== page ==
Different countries offer alternative curricula around what might be designated language, literacy and/or communication. This paper focuses on the latter which has typically been associated with vocational education and often labelled a ‘key’ or ‘core’ skill that forms part of a wider set of life and employability skills. In recent years, as China has emerged as a global economy, education has been significant in its policy and development. This research explores staff and student responses to the introduction of a key skills communication course in three Chinese further education vocational colleges. The initiative was prompted by research in China which had suggested that communication is important not just for education (Ye and Li 2007) but also for employability, and that the ability to communicate effectively could be instrumental in individuals’ success and development (Tong and Zhong 2008). It explores what communication key skills might mean in a Chinese context and questions notions of transferability and of competence and performance in communication. It analyses how motivation could affect learner success and the relationship of pedagogy to curriculum and, finally, it considers how communication might be an element in the longer-term social and political development of critical literacies.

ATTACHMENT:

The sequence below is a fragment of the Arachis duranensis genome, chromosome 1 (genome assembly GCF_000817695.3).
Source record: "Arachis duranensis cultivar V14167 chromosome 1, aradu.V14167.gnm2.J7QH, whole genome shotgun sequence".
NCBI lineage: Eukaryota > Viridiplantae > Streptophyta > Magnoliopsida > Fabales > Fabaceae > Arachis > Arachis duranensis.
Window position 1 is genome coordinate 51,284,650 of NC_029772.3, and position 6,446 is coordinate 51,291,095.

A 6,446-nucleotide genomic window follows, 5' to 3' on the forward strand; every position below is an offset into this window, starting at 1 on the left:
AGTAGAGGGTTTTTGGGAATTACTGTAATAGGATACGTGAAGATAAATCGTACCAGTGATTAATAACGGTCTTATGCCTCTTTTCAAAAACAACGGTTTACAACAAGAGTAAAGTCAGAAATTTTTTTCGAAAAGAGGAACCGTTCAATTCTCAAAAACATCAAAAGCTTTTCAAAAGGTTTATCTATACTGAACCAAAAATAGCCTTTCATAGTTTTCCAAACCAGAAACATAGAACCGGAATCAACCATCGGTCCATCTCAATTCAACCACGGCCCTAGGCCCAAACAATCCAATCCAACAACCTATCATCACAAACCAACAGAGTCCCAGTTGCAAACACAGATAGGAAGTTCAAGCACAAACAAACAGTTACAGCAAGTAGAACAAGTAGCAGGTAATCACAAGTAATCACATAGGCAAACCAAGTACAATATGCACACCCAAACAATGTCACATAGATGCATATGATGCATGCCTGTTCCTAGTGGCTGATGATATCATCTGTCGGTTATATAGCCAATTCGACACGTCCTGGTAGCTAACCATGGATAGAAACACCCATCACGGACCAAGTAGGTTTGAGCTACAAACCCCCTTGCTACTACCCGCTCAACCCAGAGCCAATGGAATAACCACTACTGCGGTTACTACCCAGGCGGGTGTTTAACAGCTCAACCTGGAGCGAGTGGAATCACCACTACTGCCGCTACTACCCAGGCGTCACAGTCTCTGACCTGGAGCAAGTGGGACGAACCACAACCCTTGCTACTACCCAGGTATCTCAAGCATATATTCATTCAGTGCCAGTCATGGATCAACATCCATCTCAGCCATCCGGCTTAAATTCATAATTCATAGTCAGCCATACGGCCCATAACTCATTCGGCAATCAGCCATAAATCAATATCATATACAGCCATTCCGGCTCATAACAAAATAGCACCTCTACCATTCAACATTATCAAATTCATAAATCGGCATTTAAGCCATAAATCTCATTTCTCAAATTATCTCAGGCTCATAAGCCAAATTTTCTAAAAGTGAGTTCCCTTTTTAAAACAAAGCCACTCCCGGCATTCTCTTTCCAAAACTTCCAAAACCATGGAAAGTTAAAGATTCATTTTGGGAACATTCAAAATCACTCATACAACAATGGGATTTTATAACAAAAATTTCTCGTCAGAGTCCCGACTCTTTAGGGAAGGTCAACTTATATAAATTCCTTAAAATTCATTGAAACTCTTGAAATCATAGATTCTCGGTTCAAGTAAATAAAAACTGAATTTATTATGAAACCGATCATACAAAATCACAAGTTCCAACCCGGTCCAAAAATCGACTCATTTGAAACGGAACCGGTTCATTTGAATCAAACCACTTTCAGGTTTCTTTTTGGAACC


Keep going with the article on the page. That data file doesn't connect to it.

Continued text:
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- Department of Education and Community Studies - Professor of International Education
- Huddersfield Centre for Research in Education and Society (HudCRES) - Member